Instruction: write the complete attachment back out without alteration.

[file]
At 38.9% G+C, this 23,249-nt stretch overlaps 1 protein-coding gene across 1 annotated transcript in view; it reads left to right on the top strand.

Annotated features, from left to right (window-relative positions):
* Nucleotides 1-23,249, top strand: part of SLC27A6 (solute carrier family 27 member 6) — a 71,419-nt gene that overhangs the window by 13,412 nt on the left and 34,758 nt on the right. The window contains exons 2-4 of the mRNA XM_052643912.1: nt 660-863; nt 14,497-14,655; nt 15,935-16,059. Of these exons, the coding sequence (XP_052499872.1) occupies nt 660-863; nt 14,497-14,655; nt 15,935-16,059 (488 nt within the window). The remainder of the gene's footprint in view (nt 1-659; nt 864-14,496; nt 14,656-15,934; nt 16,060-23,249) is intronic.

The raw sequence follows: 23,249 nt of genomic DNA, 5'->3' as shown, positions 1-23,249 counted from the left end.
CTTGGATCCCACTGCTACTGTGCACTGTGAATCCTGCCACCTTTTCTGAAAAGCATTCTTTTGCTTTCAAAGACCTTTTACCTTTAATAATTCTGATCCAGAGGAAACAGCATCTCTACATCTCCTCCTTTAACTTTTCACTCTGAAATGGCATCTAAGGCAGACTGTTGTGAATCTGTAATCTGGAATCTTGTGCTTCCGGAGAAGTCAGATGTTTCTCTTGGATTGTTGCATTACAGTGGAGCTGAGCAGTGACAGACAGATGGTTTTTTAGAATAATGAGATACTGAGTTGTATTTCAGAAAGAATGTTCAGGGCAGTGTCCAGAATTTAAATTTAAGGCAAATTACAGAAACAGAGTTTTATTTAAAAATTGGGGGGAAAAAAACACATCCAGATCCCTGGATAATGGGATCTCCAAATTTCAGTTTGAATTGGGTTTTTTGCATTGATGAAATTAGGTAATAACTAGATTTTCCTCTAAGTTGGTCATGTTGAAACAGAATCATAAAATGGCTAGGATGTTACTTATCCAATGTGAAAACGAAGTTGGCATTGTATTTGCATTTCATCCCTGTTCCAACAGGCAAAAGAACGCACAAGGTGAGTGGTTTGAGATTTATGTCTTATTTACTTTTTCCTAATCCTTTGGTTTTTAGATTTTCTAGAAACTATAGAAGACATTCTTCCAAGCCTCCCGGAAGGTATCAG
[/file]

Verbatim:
At 38.9% G+C, this 23,249-nt stretch overlaps 1 protein-coding gene across 1 annotated transcript in view; it reads left to right on the top strand.

Annotated features, from left to right (window-relative positions):
* Nucleotides 1-23,249, top strand: part of SLC27A6 (solute carrier family 27 member 6) — a 71,419-nt gene that overhangs the window by 13,412 nt on the left and 34,758 nt on the right. The window contains exons 2-4 of the mRNA XM_052643912.1: nt 660-863; nt 14,497-14,655; nt 15,935-16,059. Of these exons, the coding sequence (XP_052499872.1) occupies nt 660-863; nt 14,497-14,655; nt 15,935-16,059 (488 nt within the window). The remainder of the gene's footprint in view (nt 1-659; nt 864-14,496; nt 14,656-15,934; nt 16,060-23,249) is intronic.

The raw sequence follows: 23,249 nt of genomic DNA, 5'->3' as shown, positions 1-23,249 counted from the left end.
CTTGGATCCCACTGCTACTGTGCACTGTGAATCCTGCCACCTTTTCTGAAAAGCATTCTTTTGCTTTCAAAGACCTTTTACCTTTAATAATTCTGATCCAGAGGAAACAGCATCTCTACATCTCCTCCTTTAACTTTTCACTCTGAAATGGCATCTAAGGCAGACTGTTGTGAATCTGTAATCTGGAATCTTGTGCTTCCGGAGAAGTCAGATGTTTCTCTTGGATTGTTGCATTACAGTGGAGCTGAGCAGTGACAGACAGATGGTTTTTTAGAATAATGAGATACTGAGTTGTATTTCAGAAAGAATGTTCAGGGCAGTGTCCAGAATTTAAATTTAAGGCAAATTACAGAAACAGAGTTTTATTTAAAAATTGGGGGGAAAAAAACACATCCAGATCCCTGGATAATGGGATCTCCAAATTTCAGTTTGAATTGGGTTTTTTGCATTGATGAAATTAGGTAATAACTAGATTTTCCTCTAAGTTGGTCATGTTGAAACAGAATCATAAAATGGCTAGGATGTTACTTATCCAATGTGAAAACGAAGTTGGCATTGTATTTGCATTTCATCCCTGTTCCAACAGGCAAAAGAACGCACAAGGTGAGTGGTTTGAGATTTATGTCTTATTTACTTTTTCCTAATCCTTTGGTTTTTAGATTTTCTAGAAACTATAGAAGACATTCTTCCAAGCCTCCCGGAAGGTATCAG